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Enhanced X-Ray Emission from the Most Radio-powerful Quasar in the Universe’s First Billion Years

Connor, Thomas and Bañados, Eduardo and Stern, Daniel and Carilli, Chris and Fabian, Andrew and Momjian, Emmanuel and Rojas-Ruiz, Sofía and Decarli, Roberto and Farina, Emanuele Paolo and Mazzucchelli, Chiara and Earnshaw, Hannah P. (2021) Enhanced X-Ray Emission from the Most Radio-powerful Quasar in the Universe’s First Billion Years. Astrophysical Journal, 911 (2). Art. No. 120. ISSN 0004-637X. doi:10.3847/1538-4357/abe710. https://resolver.caltech.edu/CaltechAUTHORS:20210504-080557186

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Abstract

We present deep (265 ks) Chandra X-ray observations of PSO J352.4034−15.3373, a quasar at z = 5.831 that, with a radio-to-optical flux ratio of R > 1000, is one of the radio-loudest quasars in the early universe and is the only quasar with observed extended radio jets of kiloparsec scale at z ≳ 6. Modeling the X-ray spectrum of the quasar with a power law, we find a best fit of Γ = 1.99^(+0.29)_(−0.28), leading to an X-ray luminosity of L₂₋₁₀ = 1.26^(+0.45)_(−0.33) × 10⁴⁵ erg s⁻¹ and an X-ray to UV brightness ratio of α_(OX) = −1.45 ± −0.11. We identify a diffuse structure 50 kpc (~8") to the NW of the quasar along the jet axis that corresponds to a 3σ enhancement in the angular density of emission and can be ruled out as a background fluctuation with a probability of P = 0.9985. While with few detected photons the spectral fit of the structure is uncertain, we find that it has a luminosity of L₂₋₁₀ ~ 10⁴⁴ erg s⁻¹. These observations therefore potentially represent the most distant quasar jet yet seen in X-rays. We find no evidence for excess X-ray emission where the previously reported radio jets are seen (which have an overall linear extent of 0.”28), and a bright X-ray point source located along the jet axis to the SE is revealed by optical and NIR imaging to not be associated with the quasar.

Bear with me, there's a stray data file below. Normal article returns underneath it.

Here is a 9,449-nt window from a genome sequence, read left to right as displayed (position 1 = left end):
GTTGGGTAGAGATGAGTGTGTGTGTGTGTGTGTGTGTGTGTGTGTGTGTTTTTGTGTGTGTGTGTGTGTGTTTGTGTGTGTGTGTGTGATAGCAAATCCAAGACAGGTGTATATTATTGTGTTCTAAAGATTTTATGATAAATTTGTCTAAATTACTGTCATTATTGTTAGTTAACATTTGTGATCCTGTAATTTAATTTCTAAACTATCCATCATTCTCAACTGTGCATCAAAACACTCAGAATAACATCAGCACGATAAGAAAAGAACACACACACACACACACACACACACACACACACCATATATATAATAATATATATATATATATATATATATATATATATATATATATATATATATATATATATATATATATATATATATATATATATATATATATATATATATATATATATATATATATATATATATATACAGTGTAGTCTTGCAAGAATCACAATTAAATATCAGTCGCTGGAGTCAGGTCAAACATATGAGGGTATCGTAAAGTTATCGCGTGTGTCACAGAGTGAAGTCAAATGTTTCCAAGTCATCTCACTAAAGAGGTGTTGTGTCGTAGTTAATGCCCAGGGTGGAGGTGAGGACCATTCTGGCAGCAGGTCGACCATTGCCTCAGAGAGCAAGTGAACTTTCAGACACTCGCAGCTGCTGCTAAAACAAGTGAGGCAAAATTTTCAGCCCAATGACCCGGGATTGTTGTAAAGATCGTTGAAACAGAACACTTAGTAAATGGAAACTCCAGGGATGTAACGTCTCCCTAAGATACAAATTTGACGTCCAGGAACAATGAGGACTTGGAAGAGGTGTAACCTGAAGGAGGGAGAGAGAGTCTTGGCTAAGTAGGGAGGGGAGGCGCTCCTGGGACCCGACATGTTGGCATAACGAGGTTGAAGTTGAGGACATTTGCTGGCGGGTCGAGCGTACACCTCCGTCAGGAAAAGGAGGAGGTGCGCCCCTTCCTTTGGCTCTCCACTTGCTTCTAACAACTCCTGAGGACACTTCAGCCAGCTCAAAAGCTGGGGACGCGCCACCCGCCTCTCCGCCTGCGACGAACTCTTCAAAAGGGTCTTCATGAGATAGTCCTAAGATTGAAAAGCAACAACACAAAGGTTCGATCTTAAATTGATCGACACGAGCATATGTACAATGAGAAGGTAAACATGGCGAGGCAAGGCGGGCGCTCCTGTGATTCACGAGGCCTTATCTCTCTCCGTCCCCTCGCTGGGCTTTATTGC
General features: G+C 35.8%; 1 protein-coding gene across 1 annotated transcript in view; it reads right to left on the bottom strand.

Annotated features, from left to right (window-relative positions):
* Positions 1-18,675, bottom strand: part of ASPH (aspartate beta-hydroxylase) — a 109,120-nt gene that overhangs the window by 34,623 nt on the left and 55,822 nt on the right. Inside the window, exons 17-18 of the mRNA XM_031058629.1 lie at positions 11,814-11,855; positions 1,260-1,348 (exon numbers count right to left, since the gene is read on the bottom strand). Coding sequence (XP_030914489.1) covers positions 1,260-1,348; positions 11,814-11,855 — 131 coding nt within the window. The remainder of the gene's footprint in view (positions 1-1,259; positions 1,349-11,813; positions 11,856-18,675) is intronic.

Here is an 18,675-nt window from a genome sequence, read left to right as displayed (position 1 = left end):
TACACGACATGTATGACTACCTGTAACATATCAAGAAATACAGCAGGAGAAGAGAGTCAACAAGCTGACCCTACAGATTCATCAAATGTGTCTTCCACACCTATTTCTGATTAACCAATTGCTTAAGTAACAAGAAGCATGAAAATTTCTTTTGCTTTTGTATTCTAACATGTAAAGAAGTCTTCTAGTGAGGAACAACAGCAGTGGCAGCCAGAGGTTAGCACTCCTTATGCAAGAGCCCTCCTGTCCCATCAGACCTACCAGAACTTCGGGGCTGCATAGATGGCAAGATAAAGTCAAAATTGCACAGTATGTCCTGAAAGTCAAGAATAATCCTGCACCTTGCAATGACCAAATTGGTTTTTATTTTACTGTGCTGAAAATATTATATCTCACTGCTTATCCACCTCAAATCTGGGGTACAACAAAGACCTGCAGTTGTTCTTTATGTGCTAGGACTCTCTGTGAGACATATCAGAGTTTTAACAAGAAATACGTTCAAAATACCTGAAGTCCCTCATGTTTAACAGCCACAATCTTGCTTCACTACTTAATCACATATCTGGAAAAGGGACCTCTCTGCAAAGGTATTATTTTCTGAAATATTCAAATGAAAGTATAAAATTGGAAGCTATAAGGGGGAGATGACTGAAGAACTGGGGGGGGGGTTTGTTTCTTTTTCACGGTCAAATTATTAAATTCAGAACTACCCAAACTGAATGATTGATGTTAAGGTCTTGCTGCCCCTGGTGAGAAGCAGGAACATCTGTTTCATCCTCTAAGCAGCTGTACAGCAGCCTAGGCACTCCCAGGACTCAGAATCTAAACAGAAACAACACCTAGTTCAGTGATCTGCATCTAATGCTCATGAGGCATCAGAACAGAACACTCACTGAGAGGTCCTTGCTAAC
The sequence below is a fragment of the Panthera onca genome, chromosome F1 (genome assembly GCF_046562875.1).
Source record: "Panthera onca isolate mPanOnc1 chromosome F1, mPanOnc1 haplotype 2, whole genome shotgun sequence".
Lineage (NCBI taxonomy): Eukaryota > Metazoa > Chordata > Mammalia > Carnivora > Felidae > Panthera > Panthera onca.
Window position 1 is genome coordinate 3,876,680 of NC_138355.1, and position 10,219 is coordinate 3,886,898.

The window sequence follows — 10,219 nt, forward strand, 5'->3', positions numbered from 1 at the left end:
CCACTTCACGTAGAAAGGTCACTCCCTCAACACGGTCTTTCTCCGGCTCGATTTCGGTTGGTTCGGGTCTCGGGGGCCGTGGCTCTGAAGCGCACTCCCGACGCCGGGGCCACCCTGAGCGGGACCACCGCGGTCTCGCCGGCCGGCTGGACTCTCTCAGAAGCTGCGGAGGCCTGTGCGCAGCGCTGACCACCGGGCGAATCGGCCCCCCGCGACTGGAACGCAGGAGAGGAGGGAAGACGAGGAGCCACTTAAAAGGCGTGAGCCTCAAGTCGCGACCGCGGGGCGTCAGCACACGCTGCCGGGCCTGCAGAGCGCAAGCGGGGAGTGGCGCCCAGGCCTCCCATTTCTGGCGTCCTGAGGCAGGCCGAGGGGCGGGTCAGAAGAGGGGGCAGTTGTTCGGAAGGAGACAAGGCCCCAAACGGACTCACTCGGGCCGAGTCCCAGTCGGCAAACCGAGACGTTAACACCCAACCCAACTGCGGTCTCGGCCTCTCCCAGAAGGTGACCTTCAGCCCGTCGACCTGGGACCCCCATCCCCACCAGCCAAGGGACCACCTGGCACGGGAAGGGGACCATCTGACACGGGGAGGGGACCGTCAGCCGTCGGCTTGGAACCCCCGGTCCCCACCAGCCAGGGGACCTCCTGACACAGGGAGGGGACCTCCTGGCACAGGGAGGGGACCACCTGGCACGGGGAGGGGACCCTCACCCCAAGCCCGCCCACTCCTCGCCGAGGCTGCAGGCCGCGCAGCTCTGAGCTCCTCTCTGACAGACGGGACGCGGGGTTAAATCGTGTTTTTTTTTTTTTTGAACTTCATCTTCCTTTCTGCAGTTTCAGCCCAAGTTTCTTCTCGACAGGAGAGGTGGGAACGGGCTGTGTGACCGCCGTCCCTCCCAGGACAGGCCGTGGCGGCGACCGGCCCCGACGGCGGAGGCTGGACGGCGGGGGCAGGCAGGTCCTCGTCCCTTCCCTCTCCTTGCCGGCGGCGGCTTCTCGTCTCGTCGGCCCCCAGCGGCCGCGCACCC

Item Type:Article
Related URLs:
URLURL TypeDescription
https://doi.org/10.3847/1538-4357/abe710DOIArticle
https://arxiv.org/abs/2103.03879arXivDiscussion Paper
ORCID:
AuthorORCID
Connor, Thomas0000-0002-7898-7664
Bañados, Eduardo0000-0002-2931-7824
Stern, Daniel0000-0003-2686-9241
Carilli, Chris0000-0001-6647-3861
Fabian, Andrew0000-0002-9378-4072
Momjian, Emmanuel0000-0003-3168-5922
Rojas-Ruiz, Sofía0000-0003-2349-9310
Decarli, Roberto0000-0002-2662-8803
Farina, Emanuele Paolo0000-0002-6822-2254
Mazzucchelli, Chiara0000-0002-5941-5214
Earnshaw, Hannah P.0000-0001-5857-5622